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From Wei Tan <w...@us.ibm.com>
Subject RE: Design review: Secondary index support through coprocess
Date Wed, 22 Jan 2014 19:35:31 GMT
Thanks, Vladimir. So a RPC call RS1 --> RS2 takes two handlers, one from 
RS1 and one from RS2? If that is true, then I understand that it is a 
typical Dining philosophers problem.

Maybe a random yielding mechanism can solve this problem.
Best regards,
Wei

---------------------------------
Wei Tan, PhD
Research Staff Member
IBM T. J. Watson Research Center
http://researcher.ibm.com/person/us-wtan



From:   Vladimir Rodionov <vrodionov@carrieriq.com>
To:     "dev@hbase.apache.org" <dev@hbase.apache.org>, 
Date:   01/22/2014 12:09 PM
Subject:        RE: Design review: Secondary index support through 
coprocess



Deadlocks are possible because  cross region RPCs create cyclic 
dependencies in HBase cluster.

RS1-> RS2->RS3->RS1, where -> is PRC call

now imagine that last call from RS3 to RS1 is blocked because there no 
more available handler threads to process it.

Best regards,
Vladimir Rodionov
Principal Platform Engineer
Carrier IQ, www.carrieriq.com
e-mail: vrodionov@carrieriq.com

________________________________________
From: Wei Tan [wtan@us.ibm.com]
Sent: Wednesday, January 22, 2014 7:51 AM
To: dev@hbase.apache.org
Subject: RE: Design review: Secondary index support through coprocess

Why cross-RS RPC is going to cause deadlocks? It is a matter of logic
incorrectness, or resource outage? Say, if we set the #handler to be
large, logically deadlock still occurs?
Best regards,
Wei




From:   Vladimir Rodionov <vrodionov@carrieriq.com>
To:     "dev@hbase.apache.org" <dev@hbase.apache.org>,
Date:   01/20/2014 03:00 PM
Subject:        RE: Design review: Secondary index support through
coprocess



>>Yes, the coprocessors potentially cross RS boundaries.

The open path to the disaster. Inter region RPCs in coprocessors may
result in periodic cluster - wide deadlocks


Best regards,
Vladimir Rodionov
Principal Platform Engineer
Carrier IQ, www.carrieriq.com
e-mail: vrodionov@carrieriq.com

________________________________________
From: James Taylor [jtaylor@salesforce.com]
Sent: Monday, January 20, 2014 11:39 AM
To: dev@hbase.apache.org
Subject: Re: Design review: Secondary index support through coprocess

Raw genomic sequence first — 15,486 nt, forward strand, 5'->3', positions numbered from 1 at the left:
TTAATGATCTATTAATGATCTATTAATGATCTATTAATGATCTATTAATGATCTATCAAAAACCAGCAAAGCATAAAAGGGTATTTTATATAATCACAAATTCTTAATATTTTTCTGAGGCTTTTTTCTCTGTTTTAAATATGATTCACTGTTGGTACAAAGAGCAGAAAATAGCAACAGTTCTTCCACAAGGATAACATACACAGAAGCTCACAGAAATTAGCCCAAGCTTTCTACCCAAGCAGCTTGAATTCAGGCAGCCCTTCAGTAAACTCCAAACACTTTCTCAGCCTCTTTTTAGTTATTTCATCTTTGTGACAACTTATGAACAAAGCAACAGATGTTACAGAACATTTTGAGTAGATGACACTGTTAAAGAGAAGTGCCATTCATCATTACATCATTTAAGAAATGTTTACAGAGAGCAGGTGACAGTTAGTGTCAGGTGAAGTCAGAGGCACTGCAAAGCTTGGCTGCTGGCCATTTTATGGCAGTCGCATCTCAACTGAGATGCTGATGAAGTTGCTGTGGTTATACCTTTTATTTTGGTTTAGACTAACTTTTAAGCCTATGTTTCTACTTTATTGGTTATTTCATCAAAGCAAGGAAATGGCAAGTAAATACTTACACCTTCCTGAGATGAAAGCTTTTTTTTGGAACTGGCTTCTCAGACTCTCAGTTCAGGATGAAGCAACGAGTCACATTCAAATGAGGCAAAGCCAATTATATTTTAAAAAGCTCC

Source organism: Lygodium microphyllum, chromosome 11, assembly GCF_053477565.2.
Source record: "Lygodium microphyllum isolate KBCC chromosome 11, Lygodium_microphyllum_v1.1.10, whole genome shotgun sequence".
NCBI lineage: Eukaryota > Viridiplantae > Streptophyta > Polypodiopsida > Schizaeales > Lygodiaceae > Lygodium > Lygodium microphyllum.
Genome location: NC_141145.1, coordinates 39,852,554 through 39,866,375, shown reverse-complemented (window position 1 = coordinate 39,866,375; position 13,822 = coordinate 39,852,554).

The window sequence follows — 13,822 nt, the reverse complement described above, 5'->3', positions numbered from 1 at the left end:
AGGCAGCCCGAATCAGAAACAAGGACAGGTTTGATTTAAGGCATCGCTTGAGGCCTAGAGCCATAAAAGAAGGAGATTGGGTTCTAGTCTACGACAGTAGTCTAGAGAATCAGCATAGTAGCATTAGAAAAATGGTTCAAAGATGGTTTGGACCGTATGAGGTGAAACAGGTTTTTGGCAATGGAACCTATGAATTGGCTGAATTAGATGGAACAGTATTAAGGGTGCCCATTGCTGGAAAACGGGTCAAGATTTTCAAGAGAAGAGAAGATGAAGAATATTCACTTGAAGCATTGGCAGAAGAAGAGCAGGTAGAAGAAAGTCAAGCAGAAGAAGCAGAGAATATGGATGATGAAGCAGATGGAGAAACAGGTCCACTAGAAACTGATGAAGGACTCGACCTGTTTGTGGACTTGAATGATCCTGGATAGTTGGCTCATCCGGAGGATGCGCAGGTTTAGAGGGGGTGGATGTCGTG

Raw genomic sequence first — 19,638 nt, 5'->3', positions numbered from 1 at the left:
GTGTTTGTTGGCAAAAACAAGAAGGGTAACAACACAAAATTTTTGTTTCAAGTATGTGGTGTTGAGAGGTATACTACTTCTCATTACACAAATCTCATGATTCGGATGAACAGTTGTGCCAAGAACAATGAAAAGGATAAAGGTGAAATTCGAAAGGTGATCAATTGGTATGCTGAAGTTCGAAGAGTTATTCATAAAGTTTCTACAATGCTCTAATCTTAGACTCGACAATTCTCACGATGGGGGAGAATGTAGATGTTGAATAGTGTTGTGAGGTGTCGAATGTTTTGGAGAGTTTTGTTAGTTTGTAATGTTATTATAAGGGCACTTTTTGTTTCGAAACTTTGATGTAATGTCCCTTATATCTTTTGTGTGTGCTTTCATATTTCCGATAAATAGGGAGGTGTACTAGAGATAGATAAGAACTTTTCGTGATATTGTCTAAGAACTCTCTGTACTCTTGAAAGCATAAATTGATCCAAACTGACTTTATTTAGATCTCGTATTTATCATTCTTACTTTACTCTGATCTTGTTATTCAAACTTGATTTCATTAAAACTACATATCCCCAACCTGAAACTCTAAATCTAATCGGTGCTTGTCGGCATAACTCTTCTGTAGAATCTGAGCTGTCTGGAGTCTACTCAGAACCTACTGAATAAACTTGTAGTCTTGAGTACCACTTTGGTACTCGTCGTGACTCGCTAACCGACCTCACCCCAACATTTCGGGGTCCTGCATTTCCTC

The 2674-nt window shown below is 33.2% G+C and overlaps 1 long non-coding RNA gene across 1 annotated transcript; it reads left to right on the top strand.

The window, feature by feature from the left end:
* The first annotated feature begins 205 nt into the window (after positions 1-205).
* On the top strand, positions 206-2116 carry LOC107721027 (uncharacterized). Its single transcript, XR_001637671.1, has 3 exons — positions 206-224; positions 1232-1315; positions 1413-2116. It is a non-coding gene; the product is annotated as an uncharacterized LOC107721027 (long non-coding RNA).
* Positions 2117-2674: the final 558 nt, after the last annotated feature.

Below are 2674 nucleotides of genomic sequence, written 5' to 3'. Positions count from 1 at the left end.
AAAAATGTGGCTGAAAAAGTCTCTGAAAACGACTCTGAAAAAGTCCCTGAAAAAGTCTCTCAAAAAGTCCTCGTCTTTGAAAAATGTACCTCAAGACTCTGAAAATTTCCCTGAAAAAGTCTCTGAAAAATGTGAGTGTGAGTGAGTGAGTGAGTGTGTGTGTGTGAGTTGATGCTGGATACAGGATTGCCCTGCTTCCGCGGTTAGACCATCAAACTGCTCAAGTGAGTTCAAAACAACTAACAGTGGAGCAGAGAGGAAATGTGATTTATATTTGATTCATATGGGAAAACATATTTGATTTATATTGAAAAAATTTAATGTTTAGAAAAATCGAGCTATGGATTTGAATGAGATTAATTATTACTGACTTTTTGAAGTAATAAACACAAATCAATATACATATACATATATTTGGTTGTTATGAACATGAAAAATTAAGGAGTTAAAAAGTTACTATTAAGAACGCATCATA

Yes, the coprocessors potentially cross RS boundaries. No, the index is
not
co-located with the main table. Take a look at the link I sent as that
should be able to answer a lot of questions.

Thanks,
James


On Mon, Jan 20, 2014 at 11:03 AM, Michael Segel
<michael_segel@hotmail.com>wrote:

> James,
>
> Ok…
>
> Its been a while since we talked about this…
>
> While the index is in a separate table, is that table being split and
> collocated with the main table?
>
> If you’re using the coprocessor to maintain the index, that would imply
> you’re crossing RS boundaries if your index is truly orthogonal.
>
> Is this what you’re doing?
>
> On Jan 20, 2014, at 11:32 AM, James Taylor <jtaylor@salesforce.com>
wrote:
>
> > Mike,
> > Yes, you're mistaken:
> > - secondary indexes in Phoenix are orthogonal to the base table.
They're
> in
> > a separate table (
> > http://phoenix.incubator.apache.org/secondary_indexing.html).
> > - Phoenix has joins. They're in our master branch with a release
> scheduled
> > for next month
> > - numeric strings? Not a use case for indexing numeric data? Have you
> ever
> > seen a number used as an ID?
> > Thanks,
> > James
> >
> >
> > On Mon, Jan 20, 2014 at 8:50 AM, Michael Segel <
> michael_segel@hotmail.com>wrote:
> >
> >> Indexes tend to be orthogonal to the base table, not to mention if
> you’re
> >> using an inverted table for an index, your index table would be much
> >> thinner than your base table.
> >>
> >> Having said that, the solution proposed by Yu, Taylor and others only
> >> works if you want to use the index to help on server side filtering
and
> >> misses the boat on the larger and broader picture of improving query
> >> optimization and joins.
> >>
> >> HINT: Unless I am mistaken… until you treat the index as orthogonal
to
> the
> >> base table, you will always lag performance of traditional MPP DWs
like
> >> Informix XPS. (Now part of IBM’s IM pillar )
> >>
> >> In addition, until you fix coprocessors in general, you will have
> >> scalability and performance issues.
> >> (Note that you can write a coprocessor to create a sandbox and
separate
> >> the co-process from the RS jvm, however it would be better if it were
> part
> >> of the underlying coprocessor code. )
> >>
> >> The current implementation makes joins worthless.
> >> (Note that in prior discussions,  Phoenix doesn’t do joins…)
> >> Here’s why:
> >> In order to do a join, if you use the proposed index, you have to
first
> >> reduce each index in to a single, sort ordered set.  Then you can
take
> the
> >> intersection of the index result sets.  The final set would be in
sort
> >> order and a subset of the total rows. You can then fetch the rows and
> still